Cyberbullying: a wave of social and psychological abuse

The advent of the Information and Communication Technologies and their implication on different spheres of human lives has been the topic of debate for decades. Such narratives have been echoing in academia, government, business, civic, politics and media corridors worldwide. The common theme for such debate centres around finding answers to how the aforementioned bodies can keep up with the rapidly evolving new media and its inevitable influence on human communication.
It is true that the new media enables commercial institutions to become efficient with little cost implications on marketing communication, on one hand. And on the other hand, social media serves as a vehicle for citizen journalism and public participation in South Africa. But the abuse of such applications at the grassroots has become a death poll and a new order of perpetuated societal and psychological abuse, globally. This abuse is obliviously committed and exerted as jests but with devastating social trauma.
South Africa has recently hit by a huge wave of social media bullying, the act usually referred to as cyberbullying. In simple terms, cyberbullying is an act where a perpetrator uses digital media to harass, mock and victimise another person. Cyberbullying similar to sexting remains a global social issue with fatal implications on the society, especially teenagers and youth. This is the group, academically referred to as Millennials- the born during the internet era.
The perpetuated abuse of the autonomy of social media also gained attention from the South African government through the ministry of state security headed by Minister David Mahlobo. The state security ministry has been reportedly considering possible ways to regulate social media in South Africa, as it is believed to be spreading fake news and scams. Mahlobo’s assertion received a great criticism and ridiculed as another government’s step towards dictatorship and an attempt to censor freedom of speech.
The criticism might have been relevant in the proposed context, but with continues cyberbullying activities trending on most South African linked social media platforms; the agent call for social media regulation seems to be a necessity and a state of emergency. However, the anonymity feature of social media interface poses difficulties on the effective regulation and the criminalisation of cyberbullying.
This is a harsh reality of social media that the South African government and the universe have to face. Taking into account the permissibility of anonymity and no cap of the creation of multiple accounts makes the quenching of the spreading of cyberbullying impossible, if not a long battle to concur.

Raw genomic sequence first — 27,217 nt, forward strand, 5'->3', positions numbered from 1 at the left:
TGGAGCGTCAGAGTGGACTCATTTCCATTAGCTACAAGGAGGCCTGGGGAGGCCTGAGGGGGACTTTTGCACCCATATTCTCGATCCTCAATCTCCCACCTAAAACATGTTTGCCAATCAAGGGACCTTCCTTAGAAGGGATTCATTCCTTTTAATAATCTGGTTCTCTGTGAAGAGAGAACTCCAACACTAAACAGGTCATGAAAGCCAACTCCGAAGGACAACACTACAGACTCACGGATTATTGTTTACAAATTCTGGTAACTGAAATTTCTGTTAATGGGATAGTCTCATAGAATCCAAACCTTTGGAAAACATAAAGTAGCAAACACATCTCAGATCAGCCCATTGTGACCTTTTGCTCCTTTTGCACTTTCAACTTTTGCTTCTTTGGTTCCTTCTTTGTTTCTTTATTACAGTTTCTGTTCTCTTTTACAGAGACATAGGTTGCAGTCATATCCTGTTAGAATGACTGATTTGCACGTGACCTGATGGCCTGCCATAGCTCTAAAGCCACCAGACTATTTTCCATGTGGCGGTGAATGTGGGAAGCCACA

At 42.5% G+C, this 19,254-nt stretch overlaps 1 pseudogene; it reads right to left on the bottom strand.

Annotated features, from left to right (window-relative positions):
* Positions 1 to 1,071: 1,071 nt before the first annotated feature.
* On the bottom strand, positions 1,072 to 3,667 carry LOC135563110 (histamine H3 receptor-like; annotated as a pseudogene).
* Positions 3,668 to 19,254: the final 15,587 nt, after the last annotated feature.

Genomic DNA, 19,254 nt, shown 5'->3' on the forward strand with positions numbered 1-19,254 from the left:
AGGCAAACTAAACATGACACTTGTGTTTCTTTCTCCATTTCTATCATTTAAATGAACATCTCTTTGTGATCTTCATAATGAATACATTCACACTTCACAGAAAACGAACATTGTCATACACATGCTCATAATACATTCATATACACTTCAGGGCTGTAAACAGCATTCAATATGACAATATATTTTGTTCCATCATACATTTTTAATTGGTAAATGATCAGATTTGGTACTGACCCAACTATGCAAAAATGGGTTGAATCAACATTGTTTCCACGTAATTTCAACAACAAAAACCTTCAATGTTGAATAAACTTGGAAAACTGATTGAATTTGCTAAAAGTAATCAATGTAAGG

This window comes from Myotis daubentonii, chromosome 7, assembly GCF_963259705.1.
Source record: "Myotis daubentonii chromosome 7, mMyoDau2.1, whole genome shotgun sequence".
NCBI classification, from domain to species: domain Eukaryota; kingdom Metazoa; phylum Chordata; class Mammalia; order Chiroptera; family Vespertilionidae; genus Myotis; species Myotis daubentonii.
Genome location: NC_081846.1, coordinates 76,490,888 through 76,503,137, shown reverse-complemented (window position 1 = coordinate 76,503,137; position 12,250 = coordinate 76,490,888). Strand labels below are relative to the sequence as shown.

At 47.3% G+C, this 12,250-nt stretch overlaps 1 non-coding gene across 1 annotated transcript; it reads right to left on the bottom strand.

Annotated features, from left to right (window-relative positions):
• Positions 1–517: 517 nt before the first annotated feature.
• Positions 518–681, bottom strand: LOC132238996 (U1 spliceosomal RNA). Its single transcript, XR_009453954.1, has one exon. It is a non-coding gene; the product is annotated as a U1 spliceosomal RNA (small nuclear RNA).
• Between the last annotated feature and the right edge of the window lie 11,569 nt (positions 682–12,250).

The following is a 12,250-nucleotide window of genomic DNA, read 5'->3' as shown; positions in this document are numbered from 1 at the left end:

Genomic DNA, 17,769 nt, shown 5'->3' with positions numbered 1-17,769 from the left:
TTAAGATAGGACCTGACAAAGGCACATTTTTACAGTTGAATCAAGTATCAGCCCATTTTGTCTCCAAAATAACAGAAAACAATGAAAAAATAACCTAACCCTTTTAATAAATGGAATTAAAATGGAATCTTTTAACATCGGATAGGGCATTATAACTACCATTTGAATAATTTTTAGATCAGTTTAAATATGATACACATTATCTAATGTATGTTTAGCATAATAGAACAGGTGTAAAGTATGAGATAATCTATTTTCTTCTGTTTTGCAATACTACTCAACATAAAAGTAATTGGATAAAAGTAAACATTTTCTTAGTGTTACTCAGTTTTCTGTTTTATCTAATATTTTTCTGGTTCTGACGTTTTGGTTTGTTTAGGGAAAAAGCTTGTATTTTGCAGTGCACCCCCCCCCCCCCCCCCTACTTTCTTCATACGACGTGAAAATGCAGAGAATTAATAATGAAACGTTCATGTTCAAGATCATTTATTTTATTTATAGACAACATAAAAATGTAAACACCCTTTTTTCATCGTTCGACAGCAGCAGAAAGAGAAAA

Moreover, social media allows users to create unlimited accounts with no obligations to use genuine identity. Some users might be tempted to clone another person’s account by using real person’s name and picture. Thus, the complications of social media freedom of use might results in fewer cybercrimes accounted for and punished.
To make reference, the recent #Sesuthu video which roared through most South African social media platforms, especially Facebook and Twitter hashtags demonstrated the pervasiveness of cyberbullying act in South Africa. Though some participants might have ignorantly indulged in the excise as a means of entertainment and the spreading of social media grapevine, but the impact on the victim may only be imagined as traumatic.
Therefore, regulating social media in South Africa will require a well-defined Act of law which can give clarity to some of the controversies surrounding the phenomena of social media crimes. In the context of cyberbullying, some of the controversies include: Who should be punished between the initiator of a bully communication and the redistributor of a bully communicated communication? Or what kind of comment is regarded as cyberbullying statement and which is not? And how do you draw a line between an act of joke and a perpetuation of cyberbullying?
Therefore, putting regulatory frameworks without educating the society about the positive and potential use of social media for commercial and communication purposes will see further transgressions of the social media laws. Similar to other crime and health awareness campaigns, South Africans need education intervention to understand the concept of cyberbullying and its implications on individual social and psychological well-being.